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The Artist Christina Quarles Wants You to Question Everything

Are the figures in a painting by Christina Quarles taking shape or dematerializing? Solidifying or dissolving? The viewer can’t be sure. That indeterminacy reflects the artist’s sense of who she is.

A mixed-race queer woman living in Los Angeles, Quarles was the breakout discovery of the New Museum’s “Trigger: Gender as a Tool and a Weapon” group show in 2017. In that setting, her paintings seemed to be addressing gender fluidity. But, as she told me then, it’s race, not gender, that has preoccupied her since childhood. “Mom is white, Dad is Black,” she explained. “I am fair-skinned and usually seen as white by white people, but I’m seen more as mixed identity in communities of color.” Her racial profile depends on the context of the moment. “My experience is firmly rooted in whiteness and Blackness, rather than a hybrid of the two,” she said.

Four years later, with her concerns more timely than ever, Quarles, 36, is having her largest solo museum show, which runs through August, at the Museum of Contemporary Art Chicago. (The exhibition will travel to the Cantor Arts Center at Stanford University and the Frye Art Museum in Seattle.) “Legibility, the way we understand things, is through this either/or mentality, but the reality is we have a both/and situation,” she told me when we spoke again this past December. “And that’s where a lot of my work comes from.” She endorses what she calls “the idea of ambiguity as an excess of information” and observes that “there can be more legs than would normally go with one torso” in her paintings. “The viewer’s desire to see a cohesive figure will override the ambiguity.”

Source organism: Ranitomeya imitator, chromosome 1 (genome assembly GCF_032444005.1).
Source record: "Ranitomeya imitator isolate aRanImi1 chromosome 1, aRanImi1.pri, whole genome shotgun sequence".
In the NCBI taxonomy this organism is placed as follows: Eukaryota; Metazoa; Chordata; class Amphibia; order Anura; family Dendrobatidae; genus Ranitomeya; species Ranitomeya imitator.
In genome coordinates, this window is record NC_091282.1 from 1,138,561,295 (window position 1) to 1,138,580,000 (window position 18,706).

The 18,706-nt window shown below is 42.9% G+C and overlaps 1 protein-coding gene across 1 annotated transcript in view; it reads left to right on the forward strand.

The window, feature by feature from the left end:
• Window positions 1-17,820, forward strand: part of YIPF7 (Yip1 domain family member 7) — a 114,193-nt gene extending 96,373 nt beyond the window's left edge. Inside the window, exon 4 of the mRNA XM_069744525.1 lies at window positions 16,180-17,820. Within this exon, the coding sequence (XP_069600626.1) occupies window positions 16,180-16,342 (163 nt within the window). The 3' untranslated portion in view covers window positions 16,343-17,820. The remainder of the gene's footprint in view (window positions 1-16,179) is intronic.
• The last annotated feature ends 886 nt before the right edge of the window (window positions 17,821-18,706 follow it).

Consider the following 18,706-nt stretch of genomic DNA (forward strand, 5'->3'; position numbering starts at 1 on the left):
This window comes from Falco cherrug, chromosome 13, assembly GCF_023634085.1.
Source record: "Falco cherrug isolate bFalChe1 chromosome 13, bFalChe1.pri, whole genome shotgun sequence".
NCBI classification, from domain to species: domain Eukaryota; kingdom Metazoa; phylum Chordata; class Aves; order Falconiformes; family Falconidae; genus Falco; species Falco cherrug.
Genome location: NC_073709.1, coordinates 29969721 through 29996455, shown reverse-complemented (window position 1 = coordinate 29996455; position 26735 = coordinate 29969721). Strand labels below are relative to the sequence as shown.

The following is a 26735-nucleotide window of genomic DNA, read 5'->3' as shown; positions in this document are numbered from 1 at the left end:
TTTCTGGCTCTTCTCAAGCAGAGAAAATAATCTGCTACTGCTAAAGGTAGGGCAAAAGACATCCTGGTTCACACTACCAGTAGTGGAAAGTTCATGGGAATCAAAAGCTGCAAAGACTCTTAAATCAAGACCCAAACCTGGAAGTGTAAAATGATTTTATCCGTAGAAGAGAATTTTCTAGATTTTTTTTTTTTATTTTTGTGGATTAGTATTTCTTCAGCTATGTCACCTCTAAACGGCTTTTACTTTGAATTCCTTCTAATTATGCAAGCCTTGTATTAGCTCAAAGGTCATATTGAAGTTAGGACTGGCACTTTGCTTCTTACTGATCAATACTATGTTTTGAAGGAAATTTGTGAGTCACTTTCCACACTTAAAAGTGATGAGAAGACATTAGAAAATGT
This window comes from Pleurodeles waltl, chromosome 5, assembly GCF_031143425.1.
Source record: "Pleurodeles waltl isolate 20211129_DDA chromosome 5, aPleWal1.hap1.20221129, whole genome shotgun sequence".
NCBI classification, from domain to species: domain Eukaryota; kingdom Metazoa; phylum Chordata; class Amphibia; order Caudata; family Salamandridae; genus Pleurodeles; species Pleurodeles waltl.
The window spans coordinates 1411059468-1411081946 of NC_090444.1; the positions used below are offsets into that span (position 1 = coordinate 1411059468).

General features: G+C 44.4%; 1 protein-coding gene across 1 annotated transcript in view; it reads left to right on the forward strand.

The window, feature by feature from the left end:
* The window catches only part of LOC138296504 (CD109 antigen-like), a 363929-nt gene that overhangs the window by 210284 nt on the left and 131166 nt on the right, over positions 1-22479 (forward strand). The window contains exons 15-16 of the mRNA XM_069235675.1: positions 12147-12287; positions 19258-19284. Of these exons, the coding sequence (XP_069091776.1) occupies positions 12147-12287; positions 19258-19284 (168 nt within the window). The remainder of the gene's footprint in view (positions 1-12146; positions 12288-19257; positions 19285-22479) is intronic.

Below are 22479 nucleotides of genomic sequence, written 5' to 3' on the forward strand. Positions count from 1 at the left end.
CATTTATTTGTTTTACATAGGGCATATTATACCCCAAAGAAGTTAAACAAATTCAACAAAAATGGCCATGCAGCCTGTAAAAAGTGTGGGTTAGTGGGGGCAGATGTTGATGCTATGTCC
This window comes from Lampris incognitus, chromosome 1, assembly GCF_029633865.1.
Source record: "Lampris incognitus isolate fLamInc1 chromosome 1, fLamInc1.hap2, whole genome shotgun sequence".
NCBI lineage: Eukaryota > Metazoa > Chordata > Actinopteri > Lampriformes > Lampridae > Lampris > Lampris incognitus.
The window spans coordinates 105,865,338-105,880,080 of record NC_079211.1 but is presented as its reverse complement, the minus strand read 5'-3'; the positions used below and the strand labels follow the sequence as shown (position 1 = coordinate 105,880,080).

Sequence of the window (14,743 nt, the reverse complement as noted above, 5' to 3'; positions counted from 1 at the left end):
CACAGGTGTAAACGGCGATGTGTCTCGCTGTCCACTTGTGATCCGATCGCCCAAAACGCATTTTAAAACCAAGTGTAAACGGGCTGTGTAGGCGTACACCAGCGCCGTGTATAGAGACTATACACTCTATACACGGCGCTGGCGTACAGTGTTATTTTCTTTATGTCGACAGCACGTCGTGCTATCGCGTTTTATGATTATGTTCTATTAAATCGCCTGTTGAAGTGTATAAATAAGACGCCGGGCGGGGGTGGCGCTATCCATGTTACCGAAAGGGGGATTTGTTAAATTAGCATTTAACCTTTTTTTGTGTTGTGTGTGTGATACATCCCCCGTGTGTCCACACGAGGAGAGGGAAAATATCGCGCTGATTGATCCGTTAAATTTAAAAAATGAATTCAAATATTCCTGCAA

Her subjects usually possess female attributes, breasts in particular. “I like boobs in a picture, because they define weight,” she said. But the figures are not recognizably women—they are body fragments that waver on the edge of integration. Even her way of constructing a picture fluctuates between opposite poles. She will begin by making gestural marks with paint until bodily shapes seem to emerge. “I try to resist the urge to complete any figure or form when I first lay down the paint on canvas,” she said. “I’m always trying to pull out images that I didn’t originally plan. Maybe in this figure this was another leg, but then it became more interesting as an elbow.” At a certain stage, she will stop, photograph the painting-in-progress, and play with the digital image on her computer, adding patterned surfaces or angled planes, which she will then paint on the canvas by using stencils or laser-printed vinyl stickers. Along with producing very different-looking results, the processes feel different. “In painting, I learned to use the physicality of the body,” she said. “A wrist is a clumsy tool to make a circle, but the shoulder turns in a circular motion. Digital adds a different element. You’re just using your fingertips.”